"If the major opportunities for future growth of government lie in the area of conventional taxation, are there any defenses available to the citizenry? ... Perhaps the most fruitful advice comes in two parts. The first piece of advice is to avoid war and the rumor of war: this is history's greatest boon to the tax man. ... The second piece of advice is to seek ways of inhibiting government's ability conveniently to increase its collections. Possibly the very increase in that ability that is in prospect can be turned to account by a constitutional provision which forbade the income tax, and perhaps even the storage of information regarding individual incomes by third parties, including government." ~ Benjamin Ward
Damage Control: The Panacea of Politics and How Voluntaryists Are Falling Prey to It
Column by Alex R. Knight III.
Exclusive to STR
There’s been a trend of late, among both more and less visible “voluntaryists” in social media, the blogosphere, and elsewhere, to simply backpedal: To retreat to the conclusion that, since a voluntary society isn’t happening any time soon, it’s best – in the name of what “progress” can “realistically” be made given “what we have to work with” – to reengage the political system and process. To resume voting – even for such as Donald Trump. To writing letters and sending e-mails to various politicians and bureaucrats in the hope of at least holding Statism in check, or slowing down its insatiable growth, rather than simply pontificating on libertarian anarchist ideology from the sidelines while maybe 0.00001% of the population takes notice in any meaningful way. In other words, to “do something” . . . even if in that doing, voluntaryism is effectively scuttled altogether.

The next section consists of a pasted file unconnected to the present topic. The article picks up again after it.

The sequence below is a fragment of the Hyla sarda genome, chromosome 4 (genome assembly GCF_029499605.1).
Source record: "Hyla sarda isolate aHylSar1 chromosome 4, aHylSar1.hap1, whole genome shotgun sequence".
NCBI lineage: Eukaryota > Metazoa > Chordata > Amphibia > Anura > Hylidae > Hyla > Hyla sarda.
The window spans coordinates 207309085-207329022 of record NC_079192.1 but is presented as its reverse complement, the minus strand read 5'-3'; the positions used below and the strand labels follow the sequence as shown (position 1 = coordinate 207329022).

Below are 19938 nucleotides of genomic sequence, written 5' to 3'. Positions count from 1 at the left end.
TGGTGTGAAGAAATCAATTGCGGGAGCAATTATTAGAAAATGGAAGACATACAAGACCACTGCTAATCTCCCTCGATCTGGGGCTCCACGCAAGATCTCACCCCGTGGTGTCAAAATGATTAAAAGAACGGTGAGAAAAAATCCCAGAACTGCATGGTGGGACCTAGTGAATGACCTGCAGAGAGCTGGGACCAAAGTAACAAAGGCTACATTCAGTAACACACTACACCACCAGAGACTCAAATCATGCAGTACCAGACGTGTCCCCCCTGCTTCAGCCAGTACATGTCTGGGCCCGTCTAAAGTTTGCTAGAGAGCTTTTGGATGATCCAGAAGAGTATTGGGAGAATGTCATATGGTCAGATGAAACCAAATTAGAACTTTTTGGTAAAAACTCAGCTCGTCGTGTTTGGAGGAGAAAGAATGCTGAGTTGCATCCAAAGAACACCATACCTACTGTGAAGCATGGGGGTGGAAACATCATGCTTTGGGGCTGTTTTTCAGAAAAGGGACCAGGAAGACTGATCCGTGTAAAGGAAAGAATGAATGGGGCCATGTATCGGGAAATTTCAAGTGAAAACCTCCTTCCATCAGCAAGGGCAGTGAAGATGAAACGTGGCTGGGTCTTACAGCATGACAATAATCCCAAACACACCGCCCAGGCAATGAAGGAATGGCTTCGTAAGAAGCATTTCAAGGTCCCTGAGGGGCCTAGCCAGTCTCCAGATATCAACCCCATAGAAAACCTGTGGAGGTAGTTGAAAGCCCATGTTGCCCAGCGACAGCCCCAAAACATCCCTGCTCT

It can get very lonely, to be sure, being a voluntaryist. We live in a world so absolutely submerged in the cult of governmentalism that it has nearly become infused into people’s DNA. To speak to the average Joe or Jane about the prospect of a world without political governance is to, for all practical purposes, propose that they solve trigonometry equations written out in Mandarin Chinese. They’re lost with such a concept. And pursuantly, most of them have no desire to learn anyway. Football, video games, and a few cold beers are all they really want or understand.
People are social creatures, and they crave acceptance, most of them. So much so that anything which isolates them – no matter even if it makes rational sense – they want no part of, generally speaking. They’d rather be liked than right. So they conform and adhere to the status quo. Any social rebellion they may engage in is almost invariably of a “safe” variety: A new clothing style, haircut, or type of music they listen to. But embracing the idea of and proselytizing for no government? No thanks. Too much social risk there. I’ll stick with my Sanders or Trump-loving friends, thanks.